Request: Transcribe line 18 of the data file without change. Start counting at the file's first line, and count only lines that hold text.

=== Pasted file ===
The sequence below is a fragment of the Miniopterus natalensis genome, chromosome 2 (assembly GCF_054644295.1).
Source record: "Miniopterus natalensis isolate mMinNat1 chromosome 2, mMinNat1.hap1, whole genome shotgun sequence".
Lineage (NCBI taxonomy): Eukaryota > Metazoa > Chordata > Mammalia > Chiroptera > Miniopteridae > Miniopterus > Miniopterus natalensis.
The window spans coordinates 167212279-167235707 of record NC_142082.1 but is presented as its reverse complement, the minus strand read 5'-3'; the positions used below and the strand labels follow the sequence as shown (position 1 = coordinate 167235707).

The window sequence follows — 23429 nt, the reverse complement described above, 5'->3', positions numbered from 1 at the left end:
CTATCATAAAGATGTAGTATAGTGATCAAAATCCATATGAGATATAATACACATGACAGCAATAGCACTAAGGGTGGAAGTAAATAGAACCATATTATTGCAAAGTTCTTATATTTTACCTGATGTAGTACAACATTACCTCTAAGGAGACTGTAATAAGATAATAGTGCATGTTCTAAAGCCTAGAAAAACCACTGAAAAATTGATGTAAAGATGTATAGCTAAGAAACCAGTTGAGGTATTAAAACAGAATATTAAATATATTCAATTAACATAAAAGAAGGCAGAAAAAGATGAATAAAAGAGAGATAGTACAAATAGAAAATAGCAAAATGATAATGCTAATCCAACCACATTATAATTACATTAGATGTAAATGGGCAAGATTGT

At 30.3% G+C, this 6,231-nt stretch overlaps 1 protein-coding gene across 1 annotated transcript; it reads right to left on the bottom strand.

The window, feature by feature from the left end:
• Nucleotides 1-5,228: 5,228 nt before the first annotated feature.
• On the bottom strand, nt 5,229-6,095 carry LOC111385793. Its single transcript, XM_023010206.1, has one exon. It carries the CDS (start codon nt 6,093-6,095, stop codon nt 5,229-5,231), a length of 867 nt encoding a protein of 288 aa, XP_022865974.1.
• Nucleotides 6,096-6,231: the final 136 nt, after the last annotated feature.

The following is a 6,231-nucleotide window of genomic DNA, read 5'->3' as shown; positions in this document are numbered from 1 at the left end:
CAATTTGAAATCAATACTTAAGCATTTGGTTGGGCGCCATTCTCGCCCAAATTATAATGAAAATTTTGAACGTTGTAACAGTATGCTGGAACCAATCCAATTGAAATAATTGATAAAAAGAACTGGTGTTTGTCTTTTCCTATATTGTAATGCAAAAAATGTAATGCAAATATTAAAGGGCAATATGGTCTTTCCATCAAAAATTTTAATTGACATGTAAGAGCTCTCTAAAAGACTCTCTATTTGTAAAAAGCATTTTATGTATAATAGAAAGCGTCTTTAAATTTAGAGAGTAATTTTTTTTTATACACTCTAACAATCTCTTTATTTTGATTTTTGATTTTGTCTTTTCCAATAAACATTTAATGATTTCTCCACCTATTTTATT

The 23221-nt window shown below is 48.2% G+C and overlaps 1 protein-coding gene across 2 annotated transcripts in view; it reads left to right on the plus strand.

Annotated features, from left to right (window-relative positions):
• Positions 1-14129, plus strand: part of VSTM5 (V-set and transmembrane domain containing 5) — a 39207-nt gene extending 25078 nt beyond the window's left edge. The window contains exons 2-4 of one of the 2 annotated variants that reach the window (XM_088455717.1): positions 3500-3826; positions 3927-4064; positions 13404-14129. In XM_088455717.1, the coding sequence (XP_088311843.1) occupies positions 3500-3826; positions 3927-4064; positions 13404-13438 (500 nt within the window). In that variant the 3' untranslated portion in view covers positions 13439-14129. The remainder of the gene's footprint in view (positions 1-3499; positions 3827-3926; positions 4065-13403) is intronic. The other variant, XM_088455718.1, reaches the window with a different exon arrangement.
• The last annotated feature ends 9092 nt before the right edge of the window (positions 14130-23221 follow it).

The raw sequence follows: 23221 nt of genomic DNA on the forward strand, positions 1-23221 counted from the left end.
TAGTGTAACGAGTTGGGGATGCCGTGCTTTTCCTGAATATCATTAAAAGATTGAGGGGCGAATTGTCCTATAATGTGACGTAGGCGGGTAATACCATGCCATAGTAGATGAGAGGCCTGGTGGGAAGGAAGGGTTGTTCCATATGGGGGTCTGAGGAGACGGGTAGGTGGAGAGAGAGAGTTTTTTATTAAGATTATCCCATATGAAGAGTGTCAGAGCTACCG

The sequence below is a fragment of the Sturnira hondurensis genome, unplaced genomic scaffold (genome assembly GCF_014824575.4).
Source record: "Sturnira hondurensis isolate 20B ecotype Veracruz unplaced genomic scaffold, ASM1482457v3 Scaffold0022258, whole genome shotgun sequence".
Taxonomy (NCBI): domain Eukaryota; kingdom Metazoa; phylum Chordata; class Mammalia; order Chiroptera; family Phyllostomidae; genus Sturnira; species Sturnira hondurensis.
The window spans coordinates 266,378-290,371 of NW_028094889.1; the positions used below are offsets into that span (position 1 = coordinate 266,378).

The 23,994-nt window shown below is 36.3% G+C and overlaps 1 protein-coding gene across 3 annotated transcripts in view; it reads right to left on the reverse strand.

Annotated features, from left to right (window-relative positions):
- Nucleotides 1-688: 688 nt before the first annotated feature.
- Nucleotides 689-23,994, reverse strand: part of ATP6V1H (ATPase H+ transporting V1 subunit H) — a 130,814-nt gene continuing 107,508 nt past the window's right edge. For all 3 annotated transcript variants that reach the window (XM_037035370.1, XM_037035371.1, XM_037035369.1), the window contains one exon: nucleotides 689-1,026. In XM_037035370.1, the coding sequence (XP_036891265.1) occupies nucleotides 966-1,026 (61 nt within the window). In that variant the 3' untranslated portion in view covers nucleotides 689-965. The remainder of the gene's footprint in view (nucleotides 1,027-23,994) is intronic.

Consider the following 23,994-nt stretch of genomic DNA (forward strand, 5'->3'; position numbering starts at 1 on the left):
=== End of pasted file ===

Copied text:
The raw sequence follows: 23221 nt of genomic DNA on the forward strand, positions 1-23221 counted from the left end.